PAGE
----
Finding Nemo

Monday, June 6, 2011

Ginormous Buddha

It was a Tuesday, and that meant that all those hard-working Chinese should be safely away from this place.  I would have it all to myself.  So when I topped the stairs, I was looking forward to communing peacefully with the largest carved Buddha in the world, the Great Dafo.  What I saw can only be described as an ocean of Chinese, elbows, and long-lens cameras, all pushing and shoving and piling on top of each other like an Asian Ultimate WWF Smackdown Cage-Fight.

A Chinese man backed slowly up to me, hair messed up, sweating.  He turned and his defeated face said, "I tried, I failed."  He was wearing a big circle button that said A19.  I looked at the mosh pit next to the railing, and noticed everyone was wearing big circle buttons with various letters and numbers.  Apparently that denoted which tribe of tourists you belonged to.  Frantic guides, bellowing Chinese into microphones which connected to blaring speakers at their waists, shouted over one another in an attempt to corral their herd of cats.

I waited.  And waited a bit more.  And then, on cue, the herds started queuing at the Stair of 9 Turns, a set of stone steps that took you down the cliff-face to Dafo's toes.  The mosh-pit vanished and soon their was only a handful of the rebels, small packs of friends that daringly went without a guide.  I walked up and finally got my first gander at the stone giant.

Who dares wake the great Dafo?!
In 713 AD, a Tang Dynasty monk by the name of Haitong decided that the best way to take care of the nasty swirling shoals of the Min River was to fill it with cliff rubble.  So what the heck, might as make what was left over into a 71 meter high Buddhzilla.  The first thing you see when you approach is his 7 meter high ear, dangling below an enormous spaceship-sized head garnished with the crown of studs that denote an enlightened being.  His eyes are lazily half-lidded, completely peaceful and oblivious to the hordes of tourists duking it out all around him to get pictures.  From the top its difficult to even see his feet, they are too far down and the occasional tree blocks the view.

I gritted my teeth and prepared for an assault on the Stair of 9 Turns.  At this point I had gotten used to the idea of Chinese line etiquette, which is basically survival of the rudest.  Foreigners who don't push are considered inept and stupid, and are quickly over-run and stepped on.  So I joined the mob elbow first until I hit a solid 5-foot wall of meat.  There was no way forward, and the line wasn't moving.  I started to sweat.  The mob surged forward, then fell back, and I realized that perhaps this wasn't a good thing to be doing while descending a vertical cliff.  Guides barked orders on the mics, I imagined them saying, "Put away doubt and fear and your long-lens cameras, this is for honor and country!  On my signal, charge!"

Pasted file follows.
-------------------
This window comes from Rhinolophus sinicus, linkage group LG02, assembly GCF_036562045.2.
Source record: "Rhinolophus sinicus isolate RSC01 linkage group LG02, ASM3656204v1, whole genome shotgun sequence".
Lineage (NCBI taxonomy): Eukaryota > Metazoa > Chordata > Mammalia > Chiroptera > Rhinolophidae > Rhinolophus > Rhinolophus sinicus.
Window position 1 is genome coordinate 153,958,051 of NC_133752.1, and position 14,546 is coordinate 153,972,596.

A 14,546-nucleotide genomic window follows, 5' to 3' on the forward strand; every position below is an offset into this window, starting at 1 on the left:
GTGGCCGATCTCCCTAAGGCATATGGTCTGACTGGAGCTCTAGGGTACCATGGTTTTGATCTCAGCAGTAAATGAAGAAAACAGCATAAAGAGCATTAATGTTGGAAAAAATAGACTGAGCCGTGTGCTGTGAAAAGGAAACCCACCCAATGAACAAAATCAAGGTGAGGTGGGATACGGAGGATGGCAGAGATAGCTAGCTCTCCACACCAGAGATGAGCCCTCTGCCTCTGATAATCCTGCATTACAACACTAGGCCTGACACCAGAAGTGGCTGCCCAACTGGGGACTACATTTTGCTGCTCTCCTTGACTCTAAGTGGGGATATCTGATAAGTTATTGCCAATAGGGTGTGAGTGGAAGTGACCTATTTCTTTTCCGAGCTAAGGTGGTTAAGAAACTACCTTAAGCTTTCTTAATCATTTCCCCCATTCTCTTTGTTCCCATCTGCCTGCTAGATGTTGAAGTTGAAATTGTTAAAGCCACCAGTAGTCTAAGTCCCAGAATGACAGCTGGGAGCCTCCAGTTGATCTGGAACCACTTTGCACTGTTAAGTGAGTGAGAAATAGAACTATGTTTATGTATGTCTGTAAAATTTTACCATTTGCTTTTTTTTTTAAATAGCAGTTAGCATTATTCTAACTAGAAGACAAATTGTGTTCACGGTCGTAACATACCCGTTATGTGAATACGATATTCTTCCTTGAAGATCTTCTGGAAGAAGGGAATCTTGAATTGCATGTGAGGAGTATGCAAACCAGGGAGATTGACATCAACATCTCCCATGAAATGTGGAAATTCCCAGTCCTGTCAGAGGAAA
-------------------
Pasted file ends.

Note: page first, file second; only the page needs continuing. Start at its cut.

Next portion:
I retreated back to the top.  After consulting the map, it became clear that there was another way.  As I descended this narrow secret staircase carved directly into the rock, small packs of Chinese began huffing and puffing up the other way.  Soon the trickle became a stream and then a river.  Like a valiant salmon, I swam through against the current and let gravity assist me as I hurdled and smashed through hordes of sweaty men, old ladies with canes, and monks.  In the back of head I noticed my karma meter was dipping into the red, Dafo probably wasn't too happy with me.

Begone insects!
Finally I emerged from a tunnel to behold Dafo's giant toes.  Seven people can stand on his big toenail according to the guide-book, but unfortunately they were roped off.  So much for that picture of me sunbathing on a car-sized toenail.  I looked up at the Staircase of 9 Turns where I had been defeated and noticed it was now nearly empty.  Doh!!  Instead of waiting a few minutes and having a nice stroll down, I had fought the pack in both directions.  That deserved at least two forehead slaps.

Looking up from the bottom, one can begin to appreciate Dafo's giant bulk.  He literally is a Buddha mountain.  People up on the railings looked like little insects buzzing in his ears.  As a man walked up between his feet, I imagined Dafo looking down and wondering if it was even worth squashing such a tiny bug.  He would definitely be able to take the Statue of Liberty in an arm-wrestling match.

I walked back up to the top to what would have been a very peaceful Chinese garden, complete with scenic waterfall, meditative pagoda, and pond of colorful koi fish.  There was only one problem.  "Blawk blawk zai nar xi xiang chu fong doi!!!"  There were 3 tribes of tourists, each faithfully listening to their guide out-scream the next group's as they described what I assumed was how amazingly peaceful this place was.  The Chinese nodded their heads in agreement and loudly "hmmm"'ed and "shir shir"'ed, at least the ones that weren't yelling on their cell phones even louder than the guides.

As I wandered back to the bus stop, I tried hard to imagine what it must be like on the weekend.  Heaven help the foreigner who experiences it.

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